Violence against Dalit women in India and Nepal

20. Violence Against Dalit Women in India and Nepal

Link to UNCHR

Fifty-eighth Session

Item 12(a) of the Provisional Agenda


Written statement submitted by the Asian Legal Resource Centre (ALRC),
A non-governmental organization with general consultative status

Violence against Dalit women in India and Nepal

1. 260 million Dalits in South Asia suffer structural discrimination and violence on the basis of descent and occupation. Dalits are stigmatised as “polluted” and “impure” and therefore “untouchable”, denying them entry into places of worship, participation in religious festivals, access to common drinking water, restaurants and other public places. They are assigned to menial and degrading work, including cleaning toilets by hand, skinning and disposal of dead animals, digging graves and sweeping, and forced prostitution of women and very young girls, all of which carry intrinsic health risks. These practices, including restrictions on inter-caste marriage, segregation of housing settlements and cemeteries and other apartheid-like practices against generations of Dalits have the cumulative effect of systematically destroying their individual and collective identity, dignity and self-respect.

2. Dalit women, in addition, suffer discrimination and violence on the basis of gender at the hands of men and women of higher castes as well as those of their own community. The extreme vulnerability of Dalit women to violence is rooted in the structural precariousness of their economic, social and political position, both as Dalits and as women. Daily, Dalit women are victimised and violated. They suffer mental and physical assaults when fetching water from public wells and taps, are consistently subjected to physical and sexual violence by higher caste landlords, are not allowed to enter temples or houses of upper caste people, and are not accepted by higher-caste families they attempt to marry into. Dalit women work at least as hard as the men, are generally paid very little, and usually in kind. Having no economic power in their families, who themselves are living in conditions of poverty, Dalit women are among the most exploited and poorest people in the country.

3. Traditional (pseudo-religious) practices directed against Dalits-for example, the Devadasi practice of dedicating young pre-pubescent girls to a deity or a temple-have evolved into an accepted system of prostitution serving both priests and higher caste men in the villages. The “dedicated” girls, unable to marry or work outside the temple, live out their lives in sexual servitude. During caste violence-which can occur at any time a higher caste person or group feels challenged or wishes to assert their dominance-women are raped, mutilated and murdered as part of the “punishment”, “humiliation” or “show of power”. This is in addition to the brutality meted out to the whole Dalit community.

4. Although constitutional provisions in both India and Nepal stipulate proportional reservation of positions for women in national and local political structures, these are not implemented for women in general, and least of all for lower caste Dalit women. Article 11(4) of the Constitution of Nepal (1990) states that “no person shall on the basis of caste, be discriminated against as untouchable, be denied access to any public place, or be denied the use of public utilities”. The National Code (1964) (Muliki Ain 2020 B.S.) made provisions to eliminate caste-based discrimination and Nepal has also ratified the Convention on the Elimination of All Forms of Racial Discrimination.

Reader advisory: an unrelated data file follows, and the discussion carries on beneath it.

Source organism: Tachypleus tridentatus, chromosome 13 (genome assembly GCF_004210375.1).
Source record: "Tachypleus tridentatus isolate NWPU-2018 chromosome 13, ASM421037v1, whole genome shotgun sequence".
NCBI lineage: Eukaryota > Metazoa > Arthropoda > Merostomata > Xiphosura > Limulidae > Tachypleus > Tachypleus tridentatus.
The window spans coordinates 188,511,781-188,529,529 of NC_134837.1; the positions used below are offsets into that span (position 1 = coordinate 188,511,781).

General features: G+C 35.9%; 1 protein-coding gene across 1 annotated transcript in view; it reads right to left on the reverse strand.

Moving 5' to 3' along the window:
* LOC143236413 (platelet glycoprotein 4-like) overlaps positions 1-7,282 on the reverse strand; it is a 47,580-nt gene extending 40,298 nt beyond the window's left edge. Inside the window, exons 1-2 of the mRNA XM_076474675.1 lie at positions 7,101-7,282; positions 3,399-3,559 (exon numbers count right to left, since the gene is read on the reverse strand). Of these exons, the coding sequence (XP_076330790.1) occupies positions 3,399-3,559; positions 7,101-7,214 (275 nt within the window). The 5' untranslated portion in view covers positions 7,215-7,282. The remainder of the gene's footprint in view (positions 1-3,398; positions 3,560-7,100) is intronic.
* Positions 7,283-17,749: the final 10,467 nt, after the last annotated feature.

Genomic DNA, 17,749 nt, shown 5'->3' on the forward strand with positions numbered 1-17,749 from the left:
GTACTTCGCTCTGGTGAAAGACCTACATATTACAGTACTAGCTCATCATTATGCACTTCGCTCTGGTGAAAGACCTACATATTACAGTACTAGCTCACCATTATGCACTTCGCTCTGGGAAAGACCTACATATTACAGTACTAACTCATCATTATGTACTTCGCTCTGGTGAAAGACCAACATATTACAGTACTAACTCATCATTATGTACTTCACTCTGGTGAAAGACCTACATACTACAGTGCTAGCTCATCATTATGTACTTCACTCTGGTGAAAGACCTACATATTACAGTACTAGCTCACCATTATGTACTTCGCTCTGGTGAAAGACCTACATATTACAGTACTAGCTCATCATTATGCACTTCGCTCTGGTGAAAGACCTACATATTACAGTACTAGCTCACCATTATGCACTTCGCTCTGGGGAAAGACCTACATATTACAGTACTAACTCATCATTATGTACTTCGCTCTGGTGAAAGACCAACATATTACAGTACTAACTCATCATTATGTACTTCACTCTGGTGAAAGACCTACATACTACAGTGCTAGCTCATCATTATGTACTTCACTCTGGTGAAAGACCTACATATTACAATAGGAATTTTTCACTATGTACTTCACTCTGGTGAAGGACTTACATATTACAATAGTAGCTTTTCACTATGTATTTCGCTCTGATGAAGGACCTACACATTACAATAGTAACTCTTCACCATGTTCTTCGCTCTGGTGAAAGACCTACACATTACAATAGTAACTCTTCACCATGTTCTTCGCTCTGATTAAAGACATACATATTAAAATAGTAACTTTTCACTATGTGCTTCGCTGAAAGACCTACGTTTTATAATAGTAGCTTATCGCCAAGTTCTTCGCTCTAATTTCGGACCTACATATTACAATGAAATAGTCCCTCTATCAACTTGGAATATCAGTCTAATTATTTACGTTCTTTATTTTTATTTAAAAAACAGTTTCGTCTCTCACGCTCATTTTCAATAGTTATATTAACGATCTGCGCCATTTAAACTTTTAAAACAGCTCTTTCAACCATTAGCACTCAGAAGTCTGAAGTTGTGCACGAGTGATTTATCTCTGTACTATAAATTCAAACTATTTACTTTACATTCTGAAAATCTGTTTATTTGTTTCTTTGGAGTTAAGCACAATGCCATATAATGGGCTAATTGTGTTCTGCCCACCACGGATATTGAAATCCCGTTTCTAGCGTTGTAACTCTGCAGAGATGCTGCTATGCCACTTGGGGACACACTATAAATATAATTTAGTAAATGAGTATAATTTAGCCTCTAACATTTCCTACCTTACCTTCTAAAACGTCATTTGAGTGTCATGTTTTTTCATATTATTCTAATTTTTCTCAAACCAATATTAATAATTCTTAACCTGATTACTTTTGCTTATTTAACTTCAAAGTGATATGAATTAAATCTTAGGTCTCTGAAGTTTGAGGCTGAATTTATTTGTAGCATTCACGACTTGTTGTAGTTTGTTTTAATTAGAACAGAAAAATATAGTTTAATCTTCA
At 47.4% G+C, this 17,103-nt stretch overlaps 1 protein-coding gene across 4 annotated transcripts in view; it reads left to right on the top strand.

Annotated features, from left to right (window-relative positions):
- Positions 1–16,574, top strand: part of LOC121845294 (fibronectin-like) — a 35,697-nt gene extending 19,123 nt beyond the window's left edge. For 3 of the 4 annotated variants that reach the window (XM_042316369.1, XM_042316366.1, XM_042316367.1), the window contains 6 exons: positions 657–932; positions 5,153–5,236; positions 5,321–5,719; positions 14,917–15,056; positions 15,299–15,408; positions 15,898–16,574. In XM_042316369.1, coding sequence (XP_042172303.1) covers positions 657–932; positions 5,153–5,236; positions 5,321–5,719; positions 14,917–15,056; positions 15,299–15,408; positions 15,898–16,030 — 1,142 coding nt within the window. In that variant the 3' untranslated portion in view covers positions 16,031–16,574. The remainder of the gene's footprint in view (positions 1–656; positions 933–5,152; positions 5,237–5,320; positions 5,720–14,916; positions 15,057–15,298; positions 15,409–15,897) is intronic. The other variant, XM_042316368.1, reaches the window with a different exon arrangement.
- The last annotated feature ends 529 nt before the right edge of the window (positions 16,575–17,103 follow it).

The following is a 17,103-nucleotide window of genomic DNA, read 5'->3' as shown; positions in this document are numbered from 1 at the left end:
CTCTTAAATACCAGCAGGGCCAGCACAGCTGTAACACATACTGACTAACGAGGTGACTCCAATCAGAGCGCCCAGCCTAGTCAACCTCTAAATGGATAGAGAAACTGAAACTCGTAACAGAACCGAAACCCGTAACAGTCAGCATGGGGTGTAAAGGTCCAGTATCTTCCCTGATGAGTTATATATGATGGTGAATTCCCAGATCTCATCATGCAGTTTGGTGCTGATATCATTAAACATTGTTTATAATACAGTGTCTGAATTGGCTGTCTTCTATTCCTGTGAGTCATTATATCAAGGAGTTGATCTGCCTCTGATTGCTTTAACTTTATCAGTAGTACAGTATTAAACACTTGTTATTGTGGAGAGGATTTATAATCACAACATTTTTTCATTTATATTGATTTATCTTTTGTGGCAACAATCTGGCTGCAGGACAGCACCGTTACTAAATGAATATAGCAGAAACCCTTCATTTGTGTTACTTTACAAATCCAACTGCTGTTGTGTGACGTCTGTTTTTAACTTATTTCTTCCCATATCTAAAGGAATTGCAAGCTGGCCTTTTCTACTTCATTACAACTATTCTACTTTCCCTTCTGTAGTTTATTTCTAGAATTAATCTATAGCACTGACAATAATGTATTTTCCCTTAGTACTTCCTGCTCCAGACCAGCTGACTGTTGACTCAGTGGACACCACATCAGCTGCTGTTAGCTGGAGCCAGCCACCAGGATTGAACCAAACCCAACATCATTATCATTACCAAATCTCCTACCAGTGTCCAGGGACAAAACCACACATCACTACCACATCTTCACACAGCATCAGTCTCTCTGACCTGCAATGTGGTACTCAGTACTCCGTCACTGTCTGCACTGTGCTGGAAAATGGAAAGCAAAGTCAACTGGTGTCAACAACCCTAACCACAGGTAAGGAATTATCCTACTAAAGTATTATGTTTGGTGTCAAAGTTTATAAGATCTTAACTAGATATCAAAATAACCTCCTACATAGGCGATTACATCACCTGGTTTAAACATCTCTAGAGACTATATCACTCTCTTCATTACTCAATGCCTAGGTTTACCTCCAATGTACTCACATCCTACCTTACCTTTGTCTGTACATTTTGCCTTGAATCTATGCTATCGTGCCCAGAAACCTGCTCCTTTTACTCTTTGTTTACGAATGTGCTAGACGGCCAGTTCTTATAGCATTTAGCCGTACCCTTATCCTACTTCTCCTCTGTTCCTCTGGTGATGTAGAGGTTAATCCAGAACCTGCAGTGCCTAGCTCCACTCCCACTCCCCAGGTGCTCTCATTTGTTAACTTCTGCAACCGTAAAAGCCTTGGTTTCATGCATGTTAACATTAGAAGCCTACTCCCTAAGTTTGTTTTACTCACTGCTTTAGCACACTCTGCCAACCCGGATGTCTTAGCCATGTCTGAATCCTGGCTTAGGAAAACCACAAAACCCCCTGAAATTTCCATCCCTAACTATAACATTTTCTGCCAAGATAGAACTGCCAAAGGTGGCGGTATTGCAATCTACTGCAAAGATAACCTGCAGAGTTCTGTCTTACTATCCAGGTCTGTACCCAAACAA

5. Dalits in Nepal-who make up 15-25% of the population-are still treated as socially untouchable, and are exploited and discriminated on the grounds of caste, although “untouchability” has been made punishable by law since 1990. A study by the Foundation for Economic and Social Change has revealed that 78% of Dalits are in extremely difficult living conditions due to unequal distribution of resources: for instance, the total Dalit literacy rate is 5 %, compared to the national rate of 66%.

6. As a result of poverty, discrimination and lack of access to the basic necessities, low life expectancy, high mortality and fertility rates and general ill health afflict Dalit communities, especially the women and children. Of 2 million Dalit women in Nepal, there are maybe 10-15 women tertiary graduates. The small number who manage to get jobs in carpet factories, hotels, government and private offices are subject to sexual harassment and many forms of exploitation. The majority of Dalit women are relegated to the most difficult and undesirable occupations, such as scavengers and cleaners of public toilets. Under these conditions, women and young girls are vulnerable to trafficking practices, and many young girls are reported to be working in brothels in India, under conditions of debt bondage. An Indian Dalit NGO Federation study found that of the 1,590,000 Nepali women and girls working in Indian brothels, 80% are from Dalit communities.

7. Various reports throughout the past year have also related the horrendous static plight of Dalit women in India. According to the Human Rights Watch World Report 2000, violence against women in India, from female infanticide to dowry deaths and attacks on women whose male relatives are sought by the police, continued throughout the year. A study by Amnesty International into the plight of low caste women in the states of Uttar Pradesh and Rajasthan published in May 2001 sketched a depressing picture of stripping, beating, rape, sexual abuse and harassment committed against poor Dalit or tribal communities by landlords, upper caste villagers and police officers. Fewer than 5 % of these cases ever make it to court, because the intense discrimination and lack of respect for the humanity of the lower caste victims makes it virtually impossible for victims, especially women, even to file a complaint at a police station-much less have it received, processed and investigated seriously and justly.